Getting The Most Out Of Your Taxes This Season: 8 Tips That Count

It’s that time again–tax season. For many, it’s one giant headache. But with a little preparation you can get a grip on your taxes for good. Read on for insight and tips that can help you make it through on top.

4 tips you can use this tax season:

1. Prepare in advance
Waiting until the last minute on anything is usually not a good idea. Taxes are no different. Getting a handle on them in advance (and throughout the year) can make the entire process go much more smoothly.

2. Stay organized
As with preparing in advance, staying organized can greatly ease the pain of the tax season. You only have to turn the entire house upside down while looking for an important document once before you realize that it makes sense to keep a tax file for such items.

3. Remember your non-cash deductions charities
Even if you didn’t make a monetary contribution to a charity this year you can still deduct other “non-cash” donations such as clothing and furniture. It’s always a good idea to get a receipt from such donations in the unfortunate event of a tax audit.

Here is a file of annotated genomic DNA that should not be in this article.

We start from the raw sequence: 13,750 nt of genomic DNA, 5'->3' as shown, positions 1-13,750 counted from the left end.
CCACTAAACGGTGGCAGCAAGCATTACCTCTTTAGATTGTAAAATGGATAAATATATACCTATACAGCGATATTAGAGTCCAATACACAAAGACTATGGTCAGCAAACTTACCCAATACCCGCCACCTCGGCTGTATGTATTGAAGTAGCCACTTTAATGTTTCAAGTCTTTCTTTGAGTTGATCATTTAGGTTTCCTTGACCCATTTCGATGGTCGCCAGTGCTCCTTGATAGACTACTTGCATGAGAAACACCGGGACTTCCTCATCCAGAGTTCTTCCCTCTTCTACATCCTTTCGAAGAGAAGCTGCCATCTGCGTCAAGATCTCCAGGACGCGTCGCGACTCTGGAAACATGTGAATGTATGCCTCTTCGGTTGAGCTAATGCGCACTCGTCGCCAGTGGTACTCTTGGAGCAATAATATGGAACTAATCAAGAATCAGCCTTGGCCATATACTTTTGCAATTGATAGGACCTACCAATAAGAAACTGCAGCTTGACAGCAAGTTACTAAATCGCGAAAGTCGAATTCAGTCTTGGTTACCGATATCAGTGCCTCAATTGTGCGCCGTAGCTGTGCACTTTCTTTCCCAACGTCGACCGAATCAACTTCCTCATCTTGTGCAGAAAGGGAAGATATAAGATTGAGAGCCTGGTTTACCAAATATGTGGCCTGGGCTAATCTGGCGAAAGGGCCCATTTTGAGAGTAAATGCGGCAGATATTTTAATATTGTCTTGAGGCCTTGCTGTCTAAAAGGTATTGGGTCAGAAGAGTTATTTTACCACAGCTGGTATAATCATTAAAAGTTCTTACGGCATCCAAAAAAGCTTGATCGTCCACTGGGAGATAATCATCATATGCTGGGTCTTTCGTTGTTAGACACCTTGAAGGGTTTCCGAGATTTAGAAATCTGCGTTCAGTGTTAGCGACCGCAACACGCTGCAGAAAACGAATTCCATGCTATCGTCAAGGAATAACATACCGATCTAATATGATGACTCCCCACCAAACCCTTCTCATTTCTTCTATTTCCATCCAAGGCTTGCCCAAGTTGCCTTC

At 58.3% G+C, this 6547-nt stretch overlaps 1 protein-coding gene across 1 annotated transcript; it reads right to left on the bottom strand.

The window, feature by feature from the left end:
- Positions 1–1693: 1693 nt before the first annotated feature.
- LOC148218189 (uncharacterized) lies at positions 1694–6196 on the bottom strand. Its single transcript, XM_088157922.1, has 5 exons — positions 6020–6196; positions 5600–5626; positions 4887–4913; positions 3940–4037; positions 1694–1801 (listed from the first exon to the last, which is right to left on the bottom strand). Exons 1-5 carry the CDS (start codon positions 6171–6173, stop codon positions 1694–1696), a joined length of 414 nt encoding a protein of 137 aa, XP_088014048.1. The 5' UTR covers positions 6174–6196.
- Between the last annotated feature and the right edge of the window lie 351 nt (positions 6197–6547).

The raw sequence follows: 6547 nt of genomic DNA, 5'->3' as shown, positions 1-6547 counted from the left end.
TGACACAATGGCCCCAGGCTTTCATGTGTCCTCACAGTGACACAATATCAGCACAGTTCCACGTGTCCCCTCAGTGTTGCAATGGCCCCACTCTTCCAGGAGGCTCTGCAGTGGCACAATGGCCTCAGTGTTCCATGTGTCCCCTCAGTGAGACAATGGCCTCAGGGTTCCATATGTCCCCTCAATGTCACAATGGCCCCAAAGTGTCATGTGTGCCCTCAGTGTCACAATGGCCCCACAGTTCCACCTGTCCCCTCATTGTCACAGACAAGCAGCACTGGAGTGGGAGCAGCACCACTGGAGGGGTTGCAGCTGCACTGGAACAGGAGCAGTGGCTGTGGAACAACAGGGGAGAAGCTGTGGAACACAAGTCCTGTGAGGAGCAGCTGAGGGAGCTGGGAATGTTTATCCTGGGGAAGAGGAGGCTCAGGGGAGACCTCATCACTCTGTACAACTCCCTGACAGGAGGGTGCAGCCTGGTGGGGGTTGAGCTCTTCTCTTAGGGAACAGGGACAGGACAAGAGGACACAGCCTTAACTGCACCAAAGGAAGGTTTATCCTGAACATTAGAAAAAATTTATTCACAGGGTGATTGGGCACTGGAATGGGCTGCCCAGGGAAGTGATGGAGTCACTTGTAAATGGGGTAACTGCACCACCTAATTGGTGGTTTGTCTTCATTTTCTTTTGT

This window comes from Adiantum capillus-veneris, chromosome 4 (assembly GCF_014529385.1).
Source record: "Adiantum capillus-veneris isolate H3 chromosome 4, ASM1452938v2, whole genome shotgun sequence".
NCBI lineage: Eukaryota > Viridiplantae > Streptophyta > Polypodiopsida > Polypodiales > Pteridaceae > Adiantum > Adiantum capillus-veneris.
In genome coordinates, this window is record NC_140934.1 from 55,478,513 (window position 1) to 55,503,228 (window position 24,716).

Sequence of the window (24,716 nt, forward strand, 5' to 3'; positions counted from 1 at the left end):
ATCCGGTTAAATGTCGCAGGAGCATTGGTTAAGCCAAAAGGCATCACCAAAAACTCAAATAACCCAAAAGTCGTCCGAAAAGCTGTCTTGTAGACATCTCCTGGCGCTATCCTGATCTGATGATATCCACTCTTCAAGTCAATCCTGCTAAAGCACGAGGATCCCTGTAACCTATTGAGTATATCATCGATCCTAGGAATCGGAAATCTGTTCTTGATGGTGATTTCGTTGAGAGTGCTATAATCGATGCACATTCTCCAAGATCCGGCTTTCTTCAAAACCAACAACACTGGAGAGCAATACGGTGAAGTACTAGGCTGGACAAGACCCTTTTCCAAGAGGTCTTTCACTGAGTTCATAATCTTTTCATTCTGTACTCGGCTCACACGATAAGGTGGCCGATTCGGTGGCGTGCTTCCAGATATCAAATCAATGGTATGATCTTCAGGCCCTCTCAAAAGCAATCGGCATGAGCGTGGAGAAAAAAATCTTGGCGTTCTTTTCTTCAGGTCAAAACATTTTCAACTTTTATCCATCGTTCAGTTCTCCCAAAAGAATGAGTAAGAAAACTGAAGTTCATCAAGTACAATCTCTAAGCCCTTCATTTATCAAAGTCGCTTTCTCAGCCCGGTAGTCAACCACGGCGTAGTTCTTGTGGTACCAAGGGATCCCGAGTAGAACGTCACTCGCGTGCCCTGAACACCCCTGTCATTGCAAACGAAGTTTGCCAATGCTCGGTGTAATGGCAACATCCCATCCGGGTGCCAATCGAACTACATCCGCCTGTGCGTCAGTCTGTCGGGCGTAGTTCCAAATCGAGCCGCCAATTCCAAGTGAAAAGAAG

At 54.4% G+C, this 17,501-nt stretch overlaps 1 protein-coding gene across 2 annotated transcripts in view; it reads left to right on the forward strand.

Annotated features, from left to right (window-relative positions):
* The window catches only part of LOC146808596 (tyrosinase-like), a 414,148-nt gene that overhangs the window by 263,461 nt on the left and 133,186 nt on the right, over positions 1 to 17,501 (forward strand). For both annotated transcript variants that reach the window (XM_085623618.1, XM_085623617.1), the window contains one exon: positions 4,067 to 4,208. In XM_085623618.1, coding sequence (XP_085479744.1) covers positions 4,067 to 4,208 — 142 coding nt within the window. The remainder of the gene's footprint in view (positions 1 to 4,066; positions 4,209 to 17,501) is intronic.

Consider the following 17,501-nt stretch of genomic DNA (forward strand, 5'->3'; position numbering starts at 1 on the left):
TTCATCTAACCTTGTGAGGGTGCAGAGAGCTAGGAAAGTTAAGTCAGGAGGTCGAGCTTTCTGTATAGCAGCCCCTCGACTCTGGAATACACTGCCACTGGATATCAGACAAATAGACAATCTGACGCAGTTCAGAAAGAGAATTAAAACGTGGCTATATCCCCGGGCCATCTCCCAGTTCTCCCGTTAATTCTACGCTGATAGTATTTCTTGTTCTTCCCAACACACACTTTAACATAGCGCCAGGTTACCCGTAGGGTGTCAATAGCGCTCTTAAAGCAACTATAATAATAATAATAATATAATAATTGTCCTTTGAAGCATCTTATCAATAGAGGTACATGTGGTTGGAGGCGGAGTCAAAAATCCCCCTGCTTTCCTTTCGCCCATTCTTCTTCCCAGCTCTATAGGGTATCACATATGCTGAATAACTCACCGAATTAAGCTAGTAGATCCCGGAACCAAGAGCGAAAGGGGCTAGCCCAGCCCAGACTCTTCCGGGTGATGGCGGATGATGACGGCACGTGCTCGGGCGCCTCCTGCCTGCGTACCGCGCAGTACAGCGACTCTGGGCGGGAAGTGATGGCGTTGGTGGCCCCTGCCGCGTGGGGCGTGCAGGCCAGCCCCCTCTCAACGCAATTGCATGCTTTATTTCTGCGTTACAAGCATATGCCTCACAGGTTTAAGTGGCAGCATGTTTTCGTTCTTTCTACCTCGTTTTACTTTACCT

4. Say no to “refund anticipation loans”
Sadly, there are loans out there that capitalize on your refund–before you even receive it. Even if you don’t end up getting a tax refund, you’ll be paying back on the loan. These loans are usually high-interest and are generally a bad idea.

4 tips for next time:

1. Defer some income
If you’re able to defer income, you may end up paying lower income taxes in the next year. Review what your income and taxes will look like next year to ensure that you don’t inadvertently end up paying more than you should.

2. Make charitable contributions
If you make a monetary donation prior to December 31, you may claim it as a deduction. You can also donate things like real estate and even stock.

3. Contribute to the max with retirement accounts
Adding funds to your 401(k) or similar retirement account is always a good idea. In addition to creating a safety net for your financial future, it can also be used as a tax deduction.

4. Save for college
While contributions to your child’s college fund (or 529 plan) are not deductible on your Federal tax return, it may be acceptable for your state income tax return. Check to see if your state will allow this deduction and if there is a limit to the amount you can claim.

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